Peter Nygard and his companies sued by victims of alleged sex-trafficking

Peter Nygard and his companies sued by victims of alleged sex-trafficking



Alleged sex-trafficking victims of Canadian fashion mogul Peter Nygard are suing him, his companies and high-level employees, claiming they enabled his crimes for decades and helped him evade justice.


Nygard, Nygard International and several other entities and individuals, including his daughter, were named in a suit filed Thursday in Manhattan federal court by 13 Jane Doe victims. They claim the companies and several employees helped recruit potential victims, some of whom were minors, by offering modeling contracts, party invitations or other enticements.

The suit follows Nygard’s Nov. 12 conviction on four counts of sexual assault by a jury in Toronto. US prosecutors have also charged him with sex-trafficking and racketeering, and Nygard, 82, has agreed to be extradited to face those allegations.

The now-bankrupt Nygard fashion company was once the largest Canadian-owned maker and seller of women’s clothing. According to the suit, Nygard’s companies knew or should have known he was sexually assaulting women and that his businesses benefited from it. 

The receiver for the Nygard group didn’t immediately respond to a request for comment.

“Recruiters were taught by Nygard and by employees of the Nygard companies to inform targeted young female victims that Nygard possessed extraordinary wealth, power, resources, and influence,” the victims allege, “that he was a fashion designer who could help fulfill female victims’ dreams. This often was an offer to become a model, but was modified based on the specific victims’ hopes and dreams.”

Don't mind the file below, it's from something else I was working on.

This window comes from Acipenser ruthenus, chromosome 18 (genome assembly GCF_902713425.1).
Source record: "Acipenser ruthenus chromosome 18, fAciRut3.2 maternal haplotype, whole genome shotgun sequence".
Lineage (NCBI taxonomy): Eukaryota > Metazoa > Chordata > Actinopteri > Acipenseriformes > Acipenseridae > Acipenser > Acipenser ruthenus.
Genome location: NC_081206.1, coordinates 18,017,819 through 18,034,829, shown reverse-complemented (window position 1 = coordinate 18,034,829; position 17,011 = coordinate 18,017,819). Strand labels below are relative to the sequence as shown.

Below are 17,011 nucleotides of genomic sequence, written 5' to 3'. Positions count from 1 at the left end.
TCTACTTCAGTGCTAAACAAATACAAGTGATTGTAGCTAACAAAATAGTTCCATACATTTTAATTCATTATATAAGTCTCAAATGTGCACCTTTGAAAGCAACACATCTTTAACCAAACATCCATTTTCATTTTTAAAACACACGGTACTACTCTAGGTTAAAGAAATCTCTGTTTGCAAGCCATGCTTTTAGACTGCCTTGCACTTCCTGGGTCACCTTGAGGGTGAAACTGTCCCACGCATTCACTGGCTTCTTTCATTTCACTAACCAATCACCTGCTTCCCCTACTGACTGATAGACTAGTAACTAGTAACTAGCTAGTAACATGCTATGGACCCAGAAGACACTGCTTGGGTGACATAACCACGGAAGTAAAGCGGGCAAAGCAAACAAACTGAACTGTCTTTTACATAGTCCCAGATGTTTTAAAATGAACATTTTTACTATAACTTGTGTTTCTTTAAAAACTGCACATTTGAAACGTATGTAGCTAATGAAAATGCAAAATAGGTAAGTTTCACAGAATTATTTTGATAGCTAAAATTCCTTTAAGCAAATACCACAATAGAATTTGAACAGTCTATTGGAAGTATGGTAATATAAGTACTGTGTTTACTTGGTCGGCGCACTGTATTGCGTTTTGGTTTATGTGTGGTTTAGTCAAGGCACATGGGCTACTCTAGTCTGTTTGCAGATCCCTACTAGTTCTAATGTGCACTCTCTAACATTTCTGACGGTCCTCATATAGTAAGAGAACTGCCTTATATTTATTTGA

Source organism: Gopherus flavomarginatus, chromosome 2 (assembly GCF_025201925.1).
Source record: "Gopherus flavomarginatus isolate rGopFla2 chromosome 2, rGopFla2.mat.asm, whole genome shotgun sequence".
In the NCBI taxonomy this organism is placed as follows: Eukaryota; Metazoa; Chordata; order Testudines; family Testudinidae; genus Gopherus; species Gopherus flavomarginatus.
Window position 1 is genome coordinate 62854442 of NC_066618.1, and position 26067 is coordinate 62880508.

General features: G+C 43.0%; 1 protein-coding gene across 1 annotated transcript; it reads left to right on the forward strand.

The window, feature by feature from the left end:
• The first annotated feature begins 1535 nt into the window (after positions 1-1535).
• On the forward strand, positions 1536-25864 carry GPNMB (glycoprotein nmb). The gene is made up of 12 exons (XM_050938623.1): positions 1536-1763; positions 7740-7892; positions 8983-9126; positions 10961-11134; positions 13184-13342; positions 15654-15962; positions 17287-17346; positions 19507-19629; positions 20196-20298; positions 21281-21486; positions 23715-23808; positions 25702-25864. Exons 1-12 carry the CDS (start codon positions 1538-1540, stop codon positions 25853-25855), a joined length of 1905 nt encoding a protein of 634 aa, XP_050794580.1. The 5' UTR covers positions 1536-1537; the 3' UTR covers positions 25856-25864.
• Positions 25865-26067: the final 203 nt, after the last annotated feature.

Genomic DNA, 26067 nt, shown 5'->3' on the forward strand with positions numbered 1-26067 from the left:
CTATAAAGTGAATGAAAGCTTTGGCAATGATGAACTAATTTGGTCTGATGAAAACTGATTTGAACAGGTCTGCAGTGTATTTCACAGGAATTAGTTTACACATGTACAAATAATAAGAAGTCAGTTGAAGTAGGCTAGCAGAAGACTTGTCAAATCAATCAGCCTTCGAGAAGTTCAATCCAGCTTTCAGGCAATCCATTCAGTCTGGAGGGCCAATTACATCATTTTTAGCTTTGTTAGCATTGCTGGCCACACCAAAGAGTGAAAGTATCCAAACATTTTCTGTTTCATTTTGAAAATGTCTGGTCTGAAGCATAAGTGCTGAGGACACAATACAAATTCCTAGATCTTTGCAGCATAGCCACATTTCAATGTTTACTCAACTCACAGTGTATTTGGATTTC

Nygard employees were allegedly tasked with maintaining contact with potential victims, ensuring they attended “pamper parties” at his properties in Marina del Ray, California, and at his home in the Bahamas, often arranging transportation for them. According to the suit, those employees also maintained a corporate database including photographs to allow Nygard to peruse, rate and contact potential victims.

“The database contains ratings or grades, information, and pictures of over 7,500 underage girls and women dating back to 1987,” the plaintiffs allege. Employees of Nygard’s companies were expected to keep cash at his various properties so he could pay victims for sex, the complaint further states.

They are suing for undisclosed monetary damages for sex-trafficking as well as assault and battery. Some 27 corporate entities are named as defendants, many of which correspond with properties held by Nygard. Four business associates and Nygard’s daughter, described as a “key officer” of many of his companies, are also defendants. 

The plaintiffs are also suing the W Hotel in Times Square, where Nygard allegedly brought raped or assaulted many of them. Marriott

The Nygard fashion company filed for bankruptcy in March 2020, a few months before its founder was arrested on the US charges. Many Nygard properties have been sold out of receivership, but Thursday’s suit alleges many of the defendants helped conceal assets from creditors.

The case is Jane Doe v. Nygard, 23—cv-10306, US District Court, Southern District of New York (Manhattan).

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